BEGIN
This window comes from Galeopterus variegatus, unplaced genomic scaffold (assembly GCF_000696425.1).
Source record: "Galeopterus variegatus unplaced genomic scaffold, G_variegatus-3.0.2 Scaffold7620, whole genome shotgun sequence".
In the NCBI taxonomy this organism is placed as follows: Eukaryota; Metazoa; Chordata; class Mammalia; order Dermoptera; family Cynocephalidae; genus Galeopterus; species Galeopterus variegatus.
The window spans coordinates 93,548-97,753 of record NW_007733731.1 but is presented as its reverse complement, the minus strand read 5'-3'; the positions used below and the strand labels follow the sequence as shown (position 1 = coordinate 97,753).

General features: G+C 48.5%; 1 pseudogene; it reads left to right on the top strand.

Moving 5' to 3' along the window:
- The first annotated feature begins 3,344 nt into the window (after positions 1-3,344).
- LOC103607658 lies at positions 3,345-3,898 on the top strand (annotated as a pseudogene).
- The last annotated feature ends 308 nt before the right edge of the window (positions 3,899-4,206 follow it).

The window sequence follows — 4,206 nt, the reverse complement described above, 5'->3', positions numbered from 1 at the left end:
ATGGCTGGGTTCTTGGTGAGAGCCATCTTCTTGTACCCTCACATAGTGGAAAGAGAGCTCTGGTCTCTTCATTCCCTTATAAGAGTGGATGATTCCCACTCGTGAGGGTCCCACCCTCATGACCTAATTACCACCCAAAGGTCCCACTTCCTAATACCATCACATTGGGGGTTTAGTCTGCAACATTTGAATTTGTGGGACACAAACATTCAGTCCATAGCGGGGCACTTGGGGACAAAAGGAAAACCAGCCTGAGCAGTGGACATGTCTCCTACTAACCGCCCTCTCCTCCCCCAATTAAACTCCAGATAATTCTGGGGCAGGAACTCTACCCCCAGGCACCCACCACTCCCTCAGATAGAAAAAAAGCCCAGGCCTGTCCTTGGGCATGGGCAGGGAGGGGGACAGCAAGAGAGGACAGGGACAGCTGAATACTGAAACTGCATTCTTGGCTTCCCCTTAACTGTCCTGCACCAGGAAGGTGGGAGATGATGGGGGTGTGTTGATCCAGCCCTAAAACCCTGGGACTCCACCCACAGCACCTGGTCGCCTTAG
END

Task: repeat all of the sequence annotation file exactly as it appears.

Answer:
This window comes from Galeopterus variegatus, unplaced genomic scaffold (assembly GCF_000696425.1).
Source record: "Galeopterus variegatus unplaced genomic scaffold, G_variegatus-3.0.2 Scaffold7620, whole genome shotgun sequence".
In the NCBI taxonomy this organism is placed as follows: Eukaryota; Metazoa; Chordata; class Mammalia; order Dermoptera; family Cynocephalidae; genus Galeopterus; species Galeopterus variegatus.
The window spans coordinates 93,548-97,753 of record NW_007733731.1 but is presented as its reverse complement, the minus strand read 5'-3'; the positions used below and the strand labels follow the sequence as shown (position 1 = coordinate 97,753).

General features: G+C 48.5%; 1 pseudogene; it reads left to right on the top strand.

Moving 5' to 3' along the window:
- The first annotated feature begins 3,344 nt into the window (after positions 1-3,344).
- LOC103607658 lies at positions 3,345-3,898 on the top strand (annotated as a pseudogene).
- The last annotated feature ends 308 nt before the right edge of the window (positions 3,899-4,206 follow it).

The window sequence follows — 4,206 nt, the reverse complement described above, 5'->3', positions numbered from 1 at the left end:
ATGGCTGGGTTCTTGGTGAGAGCCATCTTCTTGTACCCTCACATAGTGGAAAGAGAGCTCTGGTCTCTTCATTCCCTTATAAGAGTGGATGATTCCCACTCGTGAGGGTCCCACCCTCATGACCTAATTACCACCCAAAGGTCCCACTTCCTAATACCATCACATTGGGGGTTTAGTCTGCAACATTTGAATTTGTGGGACACAAACATTCAGTCCATAGCGGGGCACTTGGGGACAAAAGGAAAACCAGCCTGAGCAGTGGACATGTCTCCTACTAACCGCCCTCTCCTCCCCCAATTAAACTCCAGATAATTCTGGGGCAGGAACTCTACCCCCAGGCACCCACCACTCCCTCAGATAGAAAAAAAGCCCAGGCCTGTCCTTGGGCATGGGCAGGGAGGGGGACAGCAAGAGAGGACAGGGACAGCTGAATACTGAAACTGCATTCTTGGCTTCCCCTTAACTGTCCTGCACCAGGAAGGTGGGAGATGATGGGGGTGTGTTGATCCAGCCCTAAAACCCTGGGACTCCACCCACAGCACCTGGTCGCCTTAG